By now, sharp-eyed readers will have noticed that the elements are not perfectly symmetrical relative to the boom axis. As I noted, I often move models from one program to another, and this model originated in another program. Translation from one format to another often requires a bit of clean-up, which has not been performed yet. However, before finalizing a model "for the record," it is important to do the clean-up--not so much because it will change antenna performance reports, but because these small inexactitudes often distract and sometimes confuse others who may examine the model.

In Fig. 6, we have the rotated antenna wire table--complete with its not-quite-symmetrical elements. However, compare Fig. 6 and Fig. 4 to note the 90-degree reorientation of the beam.

We could have performed the same rotation on the initial model, which placed that reflector at zero. By rotating the antenna around the Z axis, the reflector would have remained at zero, but on the X rather than the Y axis. The Z-axis is always presumed to have X and Y values of zero. If we had placed the reflector at Y=10 m initially, under rotation, the reflector would end up at X=10 m.

One convenient use of the rotation facility is to test stacks of Yagis. A common configuration is a stack of 2 Yagis, with one fixed toward a target region (U. S. contesters use Europe as a common target for such arrays). The top beam rotates. Now suppose that we feed both arrays in phase. What happens to the composite pattern as we rotate the upper antenna some angular distance out of perfect alignment.

Fig. 7 shows the situation. Wires 1-3 represent the lower beam that is fixed. Wires 4-6 represent the upper beam that we intended to rotate. 17 m is a very large spacing for 10-meter arrays, but it will serve for the example. Let's rotate the upper beam 20 degrees and see what happens to the composite pattern.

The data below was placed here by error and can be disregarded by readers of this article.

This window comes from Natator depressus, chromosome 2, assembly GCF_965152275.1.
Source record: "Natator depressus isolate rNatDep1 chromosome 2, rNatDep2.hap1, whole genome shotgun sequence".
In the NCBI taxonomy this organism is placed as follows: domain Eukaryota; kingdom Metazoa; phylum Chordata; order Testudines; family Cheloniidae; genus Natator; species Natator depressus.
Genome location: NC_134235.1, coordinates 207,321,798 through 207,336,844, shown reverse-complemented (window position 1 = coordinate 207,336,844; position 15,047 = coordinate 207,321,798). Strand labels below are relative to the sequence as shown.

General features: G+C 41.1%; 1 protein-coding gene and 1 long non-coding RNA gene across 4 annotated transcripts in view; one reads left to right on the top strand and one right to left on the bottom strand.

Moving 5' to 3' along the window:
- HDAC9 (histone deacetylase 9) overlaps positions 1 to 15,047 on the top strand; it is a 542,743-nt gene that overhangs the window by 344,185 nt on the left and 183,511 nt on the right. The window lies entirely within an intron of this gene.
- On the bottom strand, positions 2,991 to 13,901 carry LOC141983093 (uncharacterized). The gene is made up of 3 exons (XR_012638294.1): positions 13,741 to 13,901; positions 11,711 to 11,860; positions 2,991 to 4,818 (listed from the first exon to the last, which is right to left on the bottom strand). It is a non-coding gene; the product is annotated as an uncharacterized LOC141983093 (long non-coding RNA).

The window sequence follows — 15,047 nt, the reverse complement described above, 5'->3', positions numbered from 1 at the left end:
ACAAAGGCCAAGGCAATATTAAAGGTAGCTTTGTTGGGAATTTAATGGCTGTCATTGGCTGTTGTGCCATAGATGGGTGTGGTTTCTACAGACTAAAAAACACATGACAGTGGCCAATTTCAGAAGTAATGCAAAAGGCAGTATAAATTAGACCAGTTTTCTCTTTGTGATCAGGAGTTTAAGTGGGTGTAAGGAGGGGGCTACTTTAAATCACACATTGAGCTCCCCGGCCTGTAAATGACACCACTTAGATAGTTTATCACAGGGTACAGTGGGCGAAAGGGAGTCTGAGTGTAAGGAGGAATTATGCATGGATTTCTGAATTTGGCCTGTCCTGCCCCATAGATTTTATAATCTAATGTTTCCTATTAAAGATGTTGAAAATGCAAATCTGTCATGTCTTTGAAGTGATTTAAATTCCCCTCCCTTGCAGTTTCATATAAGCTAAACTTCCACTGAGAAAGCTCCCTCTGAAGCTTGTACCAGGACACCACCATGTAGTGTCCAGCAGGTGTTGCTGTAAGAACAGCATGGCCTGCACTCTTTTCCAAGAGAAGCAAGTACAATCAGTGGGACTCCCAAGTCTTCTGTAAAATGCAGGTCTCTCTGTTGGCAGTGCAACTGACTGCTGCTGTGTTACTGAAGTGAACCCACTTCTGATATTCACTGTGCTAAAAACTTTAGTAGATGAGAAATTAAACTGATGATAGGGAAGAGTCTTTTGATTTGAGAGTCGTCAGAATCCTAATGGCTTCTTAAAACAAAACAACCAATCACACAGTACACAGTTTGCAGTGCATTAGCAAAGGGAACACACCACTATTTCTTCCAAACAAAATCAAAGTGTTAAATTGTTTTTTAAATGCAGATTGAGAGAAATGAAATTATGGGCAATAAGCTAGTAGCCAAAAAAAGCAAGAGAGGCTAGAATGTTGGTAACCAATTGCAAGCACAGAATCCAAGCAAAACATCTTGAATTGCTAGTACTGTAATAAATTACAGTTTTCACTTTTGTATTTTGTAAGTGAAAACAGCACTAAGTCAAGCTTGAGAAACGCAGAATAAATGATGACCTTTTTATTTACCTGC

The rotation box shows the 20-degree rotation of the blocked wires--the upper Yagi--around the Y-axis. Both beams are otherwise identical. The final position listings in the rotation box may not seem informative at first sight, but they can assist in the prevention of errors before we alter the model itself.

Fig. 8 gives the final result for the tire upper beam in Wires 4-6. If the coordinates do not seem to let us know that the rotation is correctly done, we can always turn to the antenna view screen.

Fig. 9 shows the antennas. I have drawn the two arrays closer to each other to reduce the size of the image. However, we can see that the rotated upper array has elements that preserve their alignment with each other. A protractor will confirm that the rotation angle is 20 degrees.

What we can learn from the exercise may surprise some and be old hat to others. We would want to keep a record for various angular intervals relevant to our concerns--perhaps data and patterns every 20 degrees from in-line to out-of-line (remembering that we will get mirror images as we return from out-of-line back to in-line). Recording gain and front-to-back ratio, and checking the elevation patterns as well as the azimuth patterns will give us a rather complete picture of what happens as we rotate the top beam only.

In Fig. 10, we can see the pattern for the example. The in-line case would have placed the pattern on a heading of 270 degrees in the plot. With the top beam rotated clockwise by 20 degrees, the maximum forward gain bearing is shifted by only 10-11 degrees. Since this is only a hypothetical exercise, I shall do the unforgivable and leave the remainder of what happens to the gain and front-to-back ratio--as well as to the vertical pattern--to the reader as an exercise well worth doing.

The ability to rotate several wires at a time in a complex set of wires representing a large stack has further utility. In planning stacks, hams often combine 40-meter beams with multi-band antennas for 20-10 meters. One common technique is to place the 40-meter antenna at right angles to the multi-band array in order to minimize interactions and to permit closer spacing. Assume that the 40-meter array is above the multi-band antenna. Just how much separation is enough for in-line and for 90-degree orientations? A single model with some rotation of one of the two arrays will tell us much.

We can, of course, combine rotations with movements to try to find the very best position for one array relative to another to minimize unwanted interactions. A similar problem occurs with multi-band quads, but here, the desire is often to place one or more VHF quads in the center region of the larger collection of HF loops. With the rotation facility, we can check performance potential with the VHF quads facing forwards or backwards. Likewise, with the movement facility, we can run the VHF quads forwards and backwards in the quest for perfect, non-interactive placement.